Reply
  • Tanya
    August 20, 2022 at 11:35 pm

    It’s like fighting in a dream, but there is no power in your punch.

    Reply
  • Jo
    May 26, 2022 at 10:31 pm

    It’s dragging yourself out of bed at maybe 9.30 or 10 am, having a shower, and then needing a lie down to recover, whole wondering why you’re so lazy and useless. It’s sitting down to do some work and not being able to focus on anything, it all feels so pointless, and blaming yourself for having no motivation. It’s like arms and legs made of lead – it’s too tiring to sit up at the table and lift your arms to put food in your mouth. It’s being too tired to get yourself to bed at night and then frequently lying there not sleeping. But even if you do sleep, feeling like you didn’t, always waking up more tired than when you went to bed. And then run the whole thing all over again the next day. I remember it well. But finally 4 months ago my doctor let me try some different meds and since we got the dose adjusted I’m like a whole new person! Don’t give up.

    Reply
  • Grace
    August 8, 2021 at 7:38 pm

    Having hypothyroidism is like living under water and constantly clawing your way to the top just to catch a breath… the struggle is real!

    Reply
  • Lee
    November 18, 2020 at 10:49 pm

    For me, Hypothyroidism is like when you’re being put under anaesthesia and fighting for your life to gather that bit of energy to stay with the world. You know it’s inevitable that the overwhelming fatigue is going to win and you’ll “crash” any second. The first time I experienced it, I fell asleep mid sip of my drink and split it everywhere. I just thought I had been working too hard. It’s like living in a dream world where reality and make believe is always such a fine line. It’s very difficult to explain the feeling to somebody that hasn’t experienced it. So surreal.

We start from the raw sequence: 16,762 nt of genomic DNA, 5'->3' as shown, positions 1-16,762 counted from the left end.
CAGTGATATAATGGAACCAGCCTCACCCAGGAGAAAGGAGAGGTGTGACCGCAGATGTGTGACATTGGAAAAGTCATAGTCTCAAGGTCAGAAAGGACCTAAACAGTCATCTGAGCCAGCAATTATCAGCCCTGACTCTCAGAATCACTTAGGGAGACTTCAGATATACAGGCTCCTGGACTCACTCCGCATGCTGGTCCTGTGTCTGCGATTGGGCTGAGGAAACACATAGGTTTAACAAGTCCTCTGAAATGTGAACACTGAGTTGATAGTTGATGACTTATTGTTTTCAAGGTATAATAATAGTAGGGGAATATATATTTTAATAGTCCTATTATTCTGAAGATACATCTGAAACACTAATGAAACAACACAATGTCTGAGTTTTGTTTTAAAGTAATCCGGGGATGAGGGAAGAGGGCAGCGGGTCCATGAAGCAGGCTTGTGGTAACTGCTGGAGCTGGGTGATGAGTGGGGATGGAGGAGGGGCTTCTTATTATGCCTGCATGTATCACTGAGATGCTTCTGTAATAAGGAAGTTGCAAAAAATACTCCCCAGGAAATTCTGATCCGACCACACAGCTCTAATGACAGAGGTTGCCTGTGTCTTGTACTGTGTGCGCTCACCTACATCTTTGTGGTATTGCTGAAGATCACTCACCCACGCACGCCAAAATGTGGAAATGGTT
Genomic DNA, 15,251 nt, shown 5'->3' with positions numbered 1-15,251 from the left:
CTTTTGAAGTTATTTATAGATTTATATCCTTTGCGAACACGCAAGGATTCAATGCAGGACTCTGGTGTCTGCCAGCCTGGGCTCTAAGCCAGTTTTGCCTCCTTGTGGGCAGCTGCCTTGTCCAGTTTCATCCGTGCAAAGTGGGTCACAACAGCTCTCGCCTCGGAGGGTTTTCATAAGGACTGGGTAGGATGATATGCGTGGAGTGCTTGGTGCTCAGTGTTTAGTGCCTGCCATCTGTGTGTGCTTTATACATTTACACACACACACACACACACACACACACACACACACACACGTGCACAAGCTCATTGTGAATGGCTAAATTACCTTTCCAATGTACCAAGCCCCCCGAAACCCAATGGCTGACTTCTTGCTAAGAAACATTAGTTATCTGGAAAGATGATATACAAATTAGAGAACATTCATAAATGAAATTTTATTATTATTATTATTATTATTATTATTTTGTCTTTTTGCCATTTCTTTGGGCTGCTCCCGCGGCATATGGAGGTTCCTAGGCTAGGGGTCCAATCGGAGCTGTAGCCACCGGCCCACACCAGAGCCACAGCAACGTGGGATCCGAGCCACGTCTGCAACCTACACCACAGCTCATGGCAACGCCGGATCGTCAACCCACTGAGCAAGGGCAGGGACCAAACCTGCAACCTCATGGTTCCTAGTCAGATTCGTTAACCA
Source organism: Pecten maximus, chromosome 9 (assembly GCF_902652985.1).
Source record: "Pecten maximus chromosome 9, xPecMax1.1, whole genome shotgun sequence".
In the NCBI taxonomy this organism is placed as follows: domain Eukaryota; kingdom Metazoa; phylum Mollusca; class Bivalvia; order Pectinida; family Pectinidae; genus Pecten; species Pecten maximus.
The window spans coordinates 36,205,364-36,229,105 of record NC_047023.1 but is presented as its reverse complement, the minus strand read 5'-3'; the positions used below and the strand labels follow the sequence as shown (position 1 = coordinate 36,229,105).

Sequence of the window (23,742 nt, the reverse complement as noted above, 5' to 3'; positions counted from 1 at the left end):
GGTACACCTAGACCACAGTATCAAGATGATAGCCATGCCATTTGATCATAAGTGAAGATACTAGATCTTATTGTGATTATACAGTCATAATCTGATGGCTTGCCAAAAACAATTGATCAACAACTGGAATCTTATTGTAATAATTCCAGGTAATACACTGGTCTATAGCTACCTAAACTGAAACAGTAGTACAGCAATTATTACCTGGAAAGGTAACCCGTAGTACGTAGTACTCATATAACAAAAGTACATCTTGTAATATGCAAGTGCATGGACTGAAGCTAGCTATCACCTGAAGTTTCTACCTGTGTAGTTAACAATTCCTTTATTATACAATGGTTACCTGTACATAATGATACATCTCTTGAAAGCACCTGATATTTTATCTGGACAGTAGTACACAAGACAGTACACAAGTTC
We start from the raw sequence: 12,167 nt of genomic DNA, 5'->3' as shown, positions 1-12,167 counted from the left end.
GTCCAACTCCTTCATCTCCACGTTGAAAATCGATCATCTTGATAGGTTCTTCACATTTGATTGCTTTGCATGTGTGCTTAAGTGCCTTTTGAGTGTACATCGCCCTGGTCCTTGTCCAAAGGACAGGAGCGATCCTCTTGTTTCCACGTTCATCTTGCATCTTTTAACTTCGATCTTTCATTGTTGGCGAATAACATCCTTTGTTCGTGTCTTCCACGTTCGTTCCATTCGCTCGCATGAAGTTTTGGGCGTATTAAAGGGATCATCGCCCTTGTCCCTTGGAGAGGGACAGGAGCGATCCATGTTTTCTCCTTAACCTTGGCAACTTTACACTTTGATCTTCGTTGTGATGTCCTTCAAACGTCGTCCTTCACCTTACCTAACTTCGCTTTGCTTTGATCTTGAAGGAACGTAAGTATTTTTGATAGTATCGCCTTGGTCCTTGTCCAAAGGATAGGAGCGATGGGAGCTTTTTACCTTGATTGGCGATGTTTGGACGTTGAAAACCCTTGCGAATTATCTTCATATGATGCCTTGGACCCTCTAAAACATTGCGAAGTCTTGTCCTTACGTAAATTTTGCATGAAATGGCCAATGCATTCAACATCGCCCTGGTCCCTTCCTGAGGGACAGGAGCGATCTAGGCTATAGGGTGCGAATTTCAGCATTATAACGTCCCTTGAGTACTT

Reply
    • Adel
      October 28, 2022 at 12:08 am

      It’s having to snooze your alarm several times for 30 mins to an hour to actually try and wake up and push yourself out of bed, as you hobble with your still achey body to the shower. Prop yourself up in the shower. Dry hair, feel exhausted already. Try and force your brain to think straight with extra morning brain fog. Absolutely no motivation. What so ever. Struggle in social situations basically feel like you’re having out of body experiences and a lag to everything, by the time you’ve thought what to say, got the words, thought, unscrambled and out and corrected yourself, the convo has moved on to something else, or you can see you’ve lost them, written over their faces which then puts you off further. No one makes an effort to sit and talk to me anymore, I come home feeling boring and worthless everytime.

      Reply
  • Marcela
    April 29, 2020 at 12:32 am

    Thanks for this wonderful article and also the comments of everybody. Lately I feel tired and fatigued. Some days I sleep 9 hours and still feel tired.

    Reply
  • Sharon
    July 25, 2019 at 7:47 pm

    Thank you so much for this! I stumbled upon your site after seeing the quotes by thyroid patients. I’ve been on treatment for 15 years, but now feel extreme fatigue and even some cognitive fog. I went to my GP who wanted me to have a sleep study and a GI, but didn’t really seem to hear why I’m scared. It’s even harder to explain to friends and family that you’re not lazy, that your fatigued all the time. I’m just starting a battle and hope to find better care and support.

    Reply
  • Nicky
    April 9, 2019 at 11:31 am

    I have 3 nodules on my thyroid, 2 of which are benign and one indeterminate. Hypothyroid runs in every member of my mum’s side of the family and yet for years I’ve had the same – you’re tired because you’re overweight (was a crossfitter), diet – did Slimming Word for 3 months only lost 2 pounds (and was walking 3 miles a day) – Doctor just kept saying your bloods are normal.
    Finally got to the point where I was in so much pain and such debilitating symptoms I went back to doc and this time my bloods do show hypothyroid. I have a phone appointment with her to discuss (had to wait 3 weeks for that) and am currently managing as best I can with not walking 3 miles for work and taking a nap in my car at lunchtime. I just want to feel like me again – sick of people judging that because I’m overweight, I’m lazy or gluttenous as that’s completely not the case .